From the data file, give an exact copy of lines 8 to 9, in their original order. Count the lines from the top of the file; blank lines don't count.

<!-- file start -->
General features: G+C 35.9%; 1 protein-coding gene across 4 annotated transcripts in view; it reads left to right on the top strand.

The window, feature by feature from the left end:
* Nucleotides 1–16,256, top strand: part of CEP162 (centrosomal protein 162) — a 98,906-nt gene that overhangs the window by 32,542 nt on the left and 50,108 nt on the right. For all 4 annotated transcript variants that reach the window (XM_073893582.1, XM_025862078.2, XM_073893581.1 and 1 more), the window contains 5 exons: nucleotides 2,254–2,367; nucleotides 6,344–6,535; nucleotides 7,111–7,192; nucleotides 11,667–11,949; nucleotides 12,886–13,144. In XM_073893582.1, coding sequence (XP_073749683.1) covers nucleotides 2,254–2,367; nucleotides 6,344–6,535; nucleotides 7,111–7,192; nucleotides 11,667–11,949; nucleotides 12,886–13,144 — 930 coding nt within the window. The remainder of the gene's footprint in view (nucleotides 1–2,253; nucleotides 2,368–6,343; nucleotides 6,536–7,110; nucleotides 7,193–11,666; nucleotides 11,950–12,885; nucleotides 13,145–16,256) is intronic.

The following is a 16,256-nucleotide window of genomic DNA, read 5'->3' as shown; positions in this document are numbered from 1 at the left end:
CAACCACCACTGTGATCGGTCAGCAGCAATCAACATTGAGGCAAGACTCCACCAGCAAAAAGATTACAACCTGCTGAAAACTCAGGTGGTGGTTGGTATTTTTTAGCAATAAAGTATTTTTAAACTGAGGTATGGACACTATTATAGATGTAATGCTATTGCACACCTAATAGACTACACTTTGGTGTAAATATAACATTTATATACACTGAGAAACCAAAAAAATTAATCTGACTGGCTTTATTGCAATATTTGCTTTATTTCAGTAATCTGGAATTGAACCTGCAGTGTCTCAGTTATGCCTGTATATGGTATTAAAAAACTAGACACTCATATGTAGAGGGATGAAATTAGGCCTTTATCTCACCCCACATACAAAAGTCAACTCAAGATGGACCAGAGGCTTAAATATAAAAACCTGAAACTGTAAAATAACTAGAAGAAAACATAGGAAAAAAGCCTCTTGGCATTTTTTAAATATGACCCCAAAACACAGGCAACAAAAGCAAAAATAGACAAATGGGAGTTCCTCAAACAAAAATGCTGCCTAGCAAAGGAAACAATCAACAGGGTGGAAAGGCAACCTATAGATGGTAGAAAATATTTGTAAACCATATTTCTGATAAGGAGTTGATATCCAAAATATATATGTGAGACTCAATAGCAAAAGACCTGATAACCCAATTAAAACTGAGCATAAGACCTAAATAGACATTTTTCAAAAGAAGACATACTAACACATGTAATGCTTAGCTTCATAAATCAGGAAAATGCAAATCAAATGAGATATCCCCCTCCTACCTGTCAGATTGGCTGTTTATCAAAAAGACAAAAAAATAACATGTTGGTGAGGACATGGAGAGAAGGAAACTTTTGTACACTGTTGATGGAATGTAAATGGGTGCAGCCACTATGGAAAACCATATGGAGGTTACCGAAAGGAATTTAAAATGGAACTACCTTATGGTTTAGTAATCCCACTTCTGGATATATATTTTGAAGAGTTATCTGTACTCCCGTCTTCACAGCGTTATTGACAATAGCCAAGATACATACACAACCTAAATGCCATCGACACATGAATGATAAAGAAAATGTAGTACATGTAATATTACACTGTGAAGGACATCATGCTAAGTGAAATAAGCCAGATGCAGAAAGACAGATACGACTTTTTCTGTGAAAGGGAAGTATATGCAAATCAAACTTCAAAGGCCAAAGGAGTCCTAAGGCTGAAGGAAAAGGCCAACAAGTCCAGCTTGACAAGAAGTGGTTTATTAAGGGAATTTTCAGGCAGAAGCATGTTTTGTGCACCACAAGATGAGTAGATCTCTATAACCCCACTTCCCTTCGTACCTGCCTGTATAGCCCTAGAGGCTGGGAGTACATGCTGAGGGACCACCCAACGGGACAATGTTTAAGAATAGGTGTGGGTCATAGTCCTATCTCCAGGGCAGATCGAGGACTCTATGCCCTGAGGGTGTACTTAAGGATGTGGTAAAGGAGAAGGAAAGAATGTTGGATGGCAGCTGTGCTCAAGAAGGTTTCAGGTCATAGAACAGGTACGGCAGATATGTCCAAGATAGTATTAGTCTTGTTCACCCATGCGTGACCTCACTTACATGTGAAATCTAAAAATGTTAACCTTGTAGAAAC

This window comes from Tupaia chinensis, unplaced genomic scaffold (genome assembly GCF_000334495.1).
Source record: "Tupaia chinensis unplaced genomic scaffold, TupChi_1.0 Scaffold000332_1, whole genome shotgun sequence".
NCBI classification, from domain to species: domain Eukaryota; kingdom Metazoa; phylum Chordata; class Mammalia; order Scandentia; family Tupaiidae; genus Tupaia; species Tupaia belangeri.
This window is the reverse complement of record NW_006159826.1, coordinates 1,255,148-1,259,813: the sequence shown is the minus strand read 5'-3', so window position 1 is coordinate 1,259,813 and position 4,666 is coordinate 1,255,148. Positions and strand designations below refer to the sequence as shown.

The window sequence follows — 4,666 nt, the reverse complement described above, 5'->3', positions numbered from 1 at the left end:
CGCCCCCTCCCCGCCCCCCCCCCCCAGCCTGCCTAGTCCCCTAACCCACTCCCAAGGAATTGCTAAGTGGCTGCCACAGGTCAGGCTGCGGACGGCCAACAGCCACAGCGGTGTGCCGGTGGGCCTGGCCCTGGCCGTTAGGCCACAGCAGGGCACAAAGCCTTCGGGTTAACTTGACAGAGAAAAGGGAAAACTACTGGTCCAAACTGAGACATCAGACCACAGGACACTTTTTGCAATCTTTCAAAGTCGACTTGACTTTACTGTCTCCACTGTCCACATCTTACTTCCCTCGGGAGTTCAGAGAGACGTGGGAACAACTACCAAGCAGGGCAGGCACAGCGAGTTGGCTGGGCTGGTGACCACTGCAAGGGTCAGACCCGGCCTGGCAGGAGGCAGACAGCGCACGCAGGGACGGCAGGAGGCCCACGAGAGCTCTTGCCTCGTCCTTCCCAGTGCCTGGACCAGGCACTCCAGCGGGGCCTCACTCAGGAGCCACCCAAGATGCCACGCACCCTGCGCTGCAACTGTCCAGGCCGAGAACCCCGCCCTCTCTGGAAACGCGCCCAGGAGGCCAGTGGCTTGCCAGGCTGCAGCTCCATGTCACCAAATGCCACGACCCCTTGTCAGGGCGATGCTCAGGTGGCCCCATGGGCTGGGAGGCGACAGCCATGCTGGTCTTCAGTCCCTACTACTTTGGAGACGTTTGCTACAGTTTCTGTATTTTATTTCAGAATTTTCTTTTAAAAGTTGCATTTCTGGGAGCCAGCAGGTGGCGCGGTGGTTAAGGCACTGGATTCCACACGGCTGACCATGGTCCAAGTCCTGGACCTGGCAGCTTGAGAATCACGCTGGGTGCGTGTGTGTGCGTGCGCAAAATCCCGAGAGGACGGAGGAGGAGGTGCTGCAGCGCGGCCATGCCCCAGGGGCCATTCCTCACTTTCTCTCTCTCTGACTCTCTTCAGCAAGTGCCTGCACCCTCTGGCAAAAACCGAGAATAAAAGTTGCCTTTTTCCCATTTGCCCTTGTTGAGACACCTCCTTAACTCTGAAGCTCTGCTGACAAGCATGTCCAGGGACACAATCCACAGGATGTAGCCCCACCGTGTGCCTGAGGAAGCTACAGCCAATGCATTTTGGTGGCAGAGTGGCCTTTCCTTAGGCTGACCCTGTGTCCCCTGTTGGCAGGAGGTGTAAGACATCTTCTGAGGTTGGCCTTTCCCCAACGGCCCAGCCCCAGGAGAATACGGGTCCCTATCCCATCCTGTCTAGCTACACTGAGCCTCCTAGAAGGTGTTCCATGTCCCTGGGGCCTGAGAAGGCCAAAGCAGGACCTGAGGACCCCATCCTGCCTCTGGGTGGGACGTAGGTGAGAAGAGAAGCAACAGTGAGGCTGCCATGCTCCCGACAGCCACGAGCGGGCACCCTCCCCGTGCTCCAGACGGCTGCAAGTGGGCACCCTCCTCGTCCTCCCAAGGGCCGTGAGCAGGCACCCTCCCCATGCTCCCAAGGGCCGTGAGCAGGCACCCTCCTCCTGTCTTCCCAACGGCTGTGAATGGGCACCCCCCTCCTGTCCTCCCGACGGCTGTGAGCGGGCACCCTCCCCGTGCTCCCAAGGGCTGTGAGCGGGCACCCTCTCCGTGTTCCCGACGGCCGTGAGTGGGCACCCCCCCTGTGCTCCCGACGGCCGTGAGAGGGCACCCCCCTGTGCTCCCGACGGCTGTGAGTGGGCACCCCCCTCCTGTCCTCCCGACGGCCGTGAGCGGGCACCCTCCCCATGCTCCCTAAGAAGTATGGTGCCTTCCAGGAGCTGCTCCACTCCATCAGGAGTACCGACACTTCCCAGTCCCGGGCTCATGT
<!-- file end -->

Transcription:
NCBI classification, from domain to species: domain Eukaryota; kingdom Metazoa; phylum Chordata; class Mammalia; order Scandentia; family Tupaiidae; genus Tupaia; species Tupaia belangeri.
This window is the reverse complement of record NW_006159826.1, coordinates 1,255,148-1,259,813: the sequence shown is the minus strand read 5'-3', so window position 1 is coordinate 1,259,813 and position 4,666 is coordinate 1,255,148. Positions and strand designations below refer to the sequence as shown.